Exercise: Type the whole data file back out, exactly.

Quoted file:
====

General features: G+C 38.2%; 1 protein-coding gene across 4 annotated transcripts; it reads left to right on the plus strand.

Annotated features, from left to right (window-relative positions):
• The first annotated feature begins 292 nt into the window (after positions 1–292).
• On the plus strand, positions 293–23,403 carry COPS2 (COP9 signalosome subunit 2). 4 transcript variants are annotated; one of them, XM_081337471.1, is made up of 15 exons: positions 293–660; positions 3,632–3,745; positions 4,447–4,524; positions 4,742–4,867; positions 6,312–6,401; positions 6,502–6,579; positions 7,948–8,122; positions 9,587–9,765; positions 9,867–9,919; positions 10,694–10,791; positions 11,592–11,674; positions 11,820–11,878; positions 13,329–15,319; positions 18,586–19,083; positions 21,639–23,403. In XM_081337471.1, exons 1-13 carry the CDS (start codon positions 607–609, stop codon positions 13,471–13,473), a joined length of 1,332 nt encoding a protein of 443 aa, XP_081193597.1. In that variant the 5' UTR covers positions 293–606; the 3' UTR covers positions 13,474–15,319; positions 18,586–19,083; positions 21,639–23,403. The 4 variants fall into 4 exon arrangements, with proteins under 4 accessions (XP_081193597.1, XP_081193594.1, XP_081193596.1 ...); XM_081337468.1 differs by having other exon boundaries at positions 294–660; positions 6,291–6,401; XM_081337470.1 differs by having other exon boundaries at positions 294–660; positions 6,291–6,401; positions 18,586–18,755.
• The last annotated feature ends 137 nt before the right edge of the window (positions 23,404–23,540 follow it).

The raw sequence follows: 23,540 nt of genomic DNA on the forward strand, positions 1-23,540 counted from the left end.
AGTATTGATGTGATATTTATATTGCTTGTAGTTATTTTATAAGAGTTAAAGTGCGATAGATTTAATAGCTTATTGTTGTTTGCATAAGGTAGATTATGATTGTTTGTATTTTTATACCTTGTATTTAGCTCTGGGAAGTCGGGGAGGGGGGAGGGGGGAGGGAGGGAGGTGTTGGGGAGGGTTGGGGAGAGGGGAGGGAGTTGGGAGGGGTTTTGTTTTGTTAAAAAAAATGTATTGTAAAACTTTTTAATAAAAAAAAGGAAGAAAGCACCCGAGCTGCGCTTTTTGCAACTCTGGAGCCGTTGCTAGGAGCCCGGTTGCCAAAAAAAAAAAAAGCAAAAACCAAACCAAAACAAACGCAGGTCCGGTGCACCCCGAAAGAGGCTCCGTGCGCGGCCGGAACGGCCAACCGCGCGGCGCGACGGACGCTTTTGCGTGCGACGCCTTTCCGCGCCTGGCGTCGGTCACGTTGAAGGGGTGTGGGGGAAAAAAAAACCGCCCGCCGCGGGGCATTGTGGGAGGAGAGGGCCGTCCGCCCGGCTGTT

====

General features: G+C 38.2%; 1 protein-coding gene across 4 annotated transcripts; it reads left to right on the plus strand.

Annotated features, from left to right (window-relative positions):
• The first annotated feature begins 292 nt into the window (after positions 1–292).
• On the plus strand, positions 293–23,403 carry COPS2 (COP9 signalosome subunit 2). 4 transcript variants are annotated; one of them, XM_081337471.1, is made up of 15 exons: positions 293–660; positions 3,632–3,745; positions 4,447–4,524; positions 4,742–4,867; positions 6,312–6,401; positions 6,502–6,579; positions 7,948–8,122; positions 9,587–9,765; positions 9,867–9,919; positions 10,694–10,791; positions 11,592–11,674; positions 11,820–11,878; positions 13,329–15,319; positions 18,586–19,083; positions 21,639–23,403. In XM_081337471.1, exons 1-13 carry the CDS (start codon positions 607–609, stop codon positions 13,471–13,473), a joined length of 1,332 nt encoding a protein of 443 aa, XP_081193597.1. In that variant the 5' UTR covers positions 293–606; the 3' UTR covers positions 13,474–15,319; positions 18,586–19,083; positions 21,639–23,403. The 4 variants fall into 4 exon arrangements, with proteins under 4 accessions (XP_081193597.1, XP_081193594.1, XP_081193596.1 ...); XM_081337468.1 differs by having other exon boundaries at positions 294–660; positions 6,291–6,401; XM_081337470.1 differs by having other exon boundaries at positions 294–660; positions 6,291–6,401; positions 18,586–18,755.
• The last annotated feature ends 137 nt before the right edge of the window (positions 23,404–23,540 follow it).

The raw sequence follows: 23,540 nt of genomic DNA on the forward strand, positions 1-23,540 counted from the left end.
AGTATTGATGTGATATTTATATTGCTTGTAGTTATTTTATAAGAGTTAAAGTGCGATAGATTTAATAGCTTATTGTTGTTTGCATAAGGTAGATTATGATTGTTTGTATTTTTATACCTTGTATTTAGCTCTGGGAAGTCGGGGAGGGGGGAGGGGGGAGGGAGGGAGGTGTTGGGGAGGGTTGGGGAGAGGGGAGGGAGTTGGGAGGGGTTTTGTTTTGTTAAAAAAAATGTATTGTAAAACTTTTTAATAAAAAAAAGGAAGAAAGCACCCGAGCTGCGCTTTTTGCAACTCTGGAGCCGTTGCTAGGAGCCCGGTTGCCAAAAAAAAAAAAAGCAAAAACCAAACCAAAACAAACGCAGGTCCGGTGCACCCCGAAAGAGGCTCCGTGCGCGGCCGGAACGGCCAACCGCGCGGCGCGACGGACGCTTTTGCGTGCGACGCCTTTCCGCGCCTGGCGTCGGTCACGTTGAAGGGGTGTGGGGGAAAAAAAAACCGCCCGCCGCGGGGCATTGTGGGAGGAGAGGGCCGTCCGCCCGGCTGTT